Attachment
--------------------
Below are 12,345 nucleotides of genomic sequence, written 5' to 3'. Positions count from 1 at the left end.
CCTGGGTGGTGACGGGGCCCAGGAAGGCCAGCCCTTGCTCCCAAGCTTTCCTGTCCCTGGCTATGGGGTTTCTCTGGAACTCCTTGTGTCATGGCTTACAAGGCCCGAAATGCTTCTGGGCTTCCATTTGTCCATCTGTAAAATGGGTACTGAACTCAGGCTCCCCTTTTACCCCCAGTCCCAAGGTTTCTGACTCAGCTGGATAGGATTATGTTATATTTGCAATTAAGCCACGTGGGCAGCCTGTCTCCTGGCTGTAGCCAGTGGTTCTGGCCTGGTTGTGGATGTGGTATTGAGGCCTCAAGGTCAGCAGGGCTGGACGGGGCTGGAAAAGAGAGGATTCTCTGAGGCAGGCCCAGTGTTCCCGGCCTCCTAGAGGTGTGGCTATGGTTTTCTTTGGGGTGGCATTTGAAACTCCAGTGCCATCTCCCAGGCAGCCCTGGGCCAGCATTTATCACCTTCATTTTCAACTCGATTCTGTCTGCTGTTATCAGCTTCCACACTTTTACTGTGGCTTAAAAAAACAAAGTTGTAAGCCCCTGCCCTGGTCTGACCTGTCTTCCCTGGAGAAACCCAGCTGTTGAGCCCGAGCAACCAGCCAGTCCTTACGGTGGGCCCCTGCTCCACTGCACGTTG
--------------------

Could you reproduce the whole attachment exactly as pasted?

Below are 12,345 nucleotides of genomic sequence, written 5' to 3'. Positions count from 1 at the left end.
CCTGGGTGGTGACGGGGCCCAGGAAGGCCAGCCCTTGCTCCCAAGCTTTCCTGTCCCTGGCTATGGGGTTTCTCTGGAACTCCTTGTGTCATGGCTTACAAGGCCCGAAATGCTTCTGGGCTTCCATTTGTCCATCTGTAAAATGGGTACTGAACTCAGGCTCCCCTTTTACCCCCAGTCCCAAGGTTTCTGACTCAGCTGGATAGGATTATGTTATATTTGCAATTAAGCCACGTGGGCAGCCTGTCTCCTGGCTGTAGCCAGTGGTTCTGGCCTGGTTGTGGATGTGGTATTGAGGCCTCAAGGTCAGCAGGGCTGGACGGGGCTGGAAAAGAGAGGATTCTCTGAGGCAGGCCCAGTGTTCCCGGCCTCCTAGAGGTGTGGCTATGGTTTTCTTTGGGGTGGCATTTGAAACTCCAGTGCCATCTCCCAGGCAGCCCTGGGCCAGCATTTATCACCTTCATTTTCAACTCGATTCTGTCTGCTGTTATCAGCTTCCACACTTTTACTGTGGCTTAAAAAAACAAAGTTGTAAGCCCCTGCCCTGGTCTGACCTGTCTTCCCTGGAGAAACCCAGCTGTTGAGCCCGAGCAACCAGCCAGTCCTTACGGTGGGCCCCTGCTCCACTGCACGTTG